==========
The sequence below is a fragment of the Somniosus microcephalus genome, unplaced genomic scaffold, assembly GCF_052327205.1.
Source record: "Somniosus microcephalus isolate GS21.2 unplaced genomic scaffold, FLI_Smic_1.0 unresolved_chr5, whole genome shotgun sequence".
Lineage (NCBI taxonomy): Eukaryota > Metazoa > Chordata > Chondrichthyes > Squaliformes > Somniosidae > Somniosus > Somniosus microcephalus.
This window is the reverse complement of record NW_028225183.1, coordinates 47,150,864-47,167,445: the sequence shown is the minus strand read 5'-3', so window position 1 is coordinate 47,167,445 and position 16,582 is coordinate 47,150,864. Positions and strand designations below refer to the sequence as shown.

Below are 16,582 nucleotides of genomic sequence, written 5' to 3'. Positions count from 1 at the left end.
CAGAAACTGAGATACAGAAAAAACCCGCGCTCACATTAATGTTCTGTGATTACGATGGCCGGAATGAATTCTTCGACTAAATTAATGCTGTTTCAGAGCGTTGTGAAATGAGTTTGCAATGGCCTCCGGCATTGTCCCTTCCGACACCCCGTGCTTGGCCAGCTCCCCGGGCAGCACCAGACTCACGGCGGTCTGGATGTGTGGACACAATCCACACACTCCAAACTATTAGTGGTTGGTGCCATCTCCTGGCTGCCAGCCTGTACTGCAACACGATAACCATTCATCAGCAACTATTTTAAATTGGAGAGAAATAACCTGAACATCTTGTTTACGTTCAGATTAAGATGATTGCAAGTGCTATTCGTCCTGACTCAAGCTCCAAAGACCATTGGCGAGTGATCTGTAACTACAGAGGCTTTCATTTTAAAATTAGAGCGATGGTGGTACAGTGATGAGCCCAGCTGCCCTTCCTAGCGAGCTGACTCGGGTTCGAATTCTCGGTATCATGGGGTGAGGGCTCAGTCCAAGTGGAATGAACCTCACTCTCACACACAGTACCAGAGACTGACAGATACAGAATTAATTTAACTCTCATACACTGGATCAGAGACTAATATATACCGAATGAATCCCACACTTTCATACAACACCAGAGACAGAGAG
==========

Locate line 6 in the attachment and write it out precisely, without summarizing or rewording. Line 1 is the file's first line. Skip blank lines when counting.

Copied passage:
CAGAAACTGAGATACAGAAAAAACCCGCGCTCACATTAATGTTCTGTGATTACGATGGCCGGAATGAATTCTTCGACTAAATTAATGCTGTTTCAGAGCGTTGTGAAATGAGTTTGCAATGGCCTCCGGCATTGTCCCTTCCGACACCCCGTGCTTGGCCAGCTCCCCGGGCAGCACCAGACTCACGGCGGTCTGGATGTGTGGACACAATCCACACACTCCAAACTATTAGTGGTTGGTGCCATCTCCTGGCTGCCAGCCTGTACTGCAACACGATAACCATTCATCAGCAACTATTTTAAATTGGAGAGAAATAACCTGAACATCTTGTTTACGTTCAGATTAAGATGATTGCAAGTGCTATTCGTCCTGACTCAAGCTCCAAAGACCATTGGCGAGTGATCTGTAACTACAGAGGCTTTCATTTTAAAATTAGAGCGATGGTGGTACAGTGATGAGCCCAGCTGCCCTTCCTAGCGAGCTGACTCGGGTTCGAATTCTCGGTATCATGGGGTGAGGGCTCAGTCCAAGTGGAATGAACCTCACTCTCACACACAGTACCAGAGACTGACAGATACAGAATTAATTTAACTCTCATACACTGGATCAGAGACTAATATATACCGAATGAATCCCACACTTTCATACAACACCAGAGACAGAGAG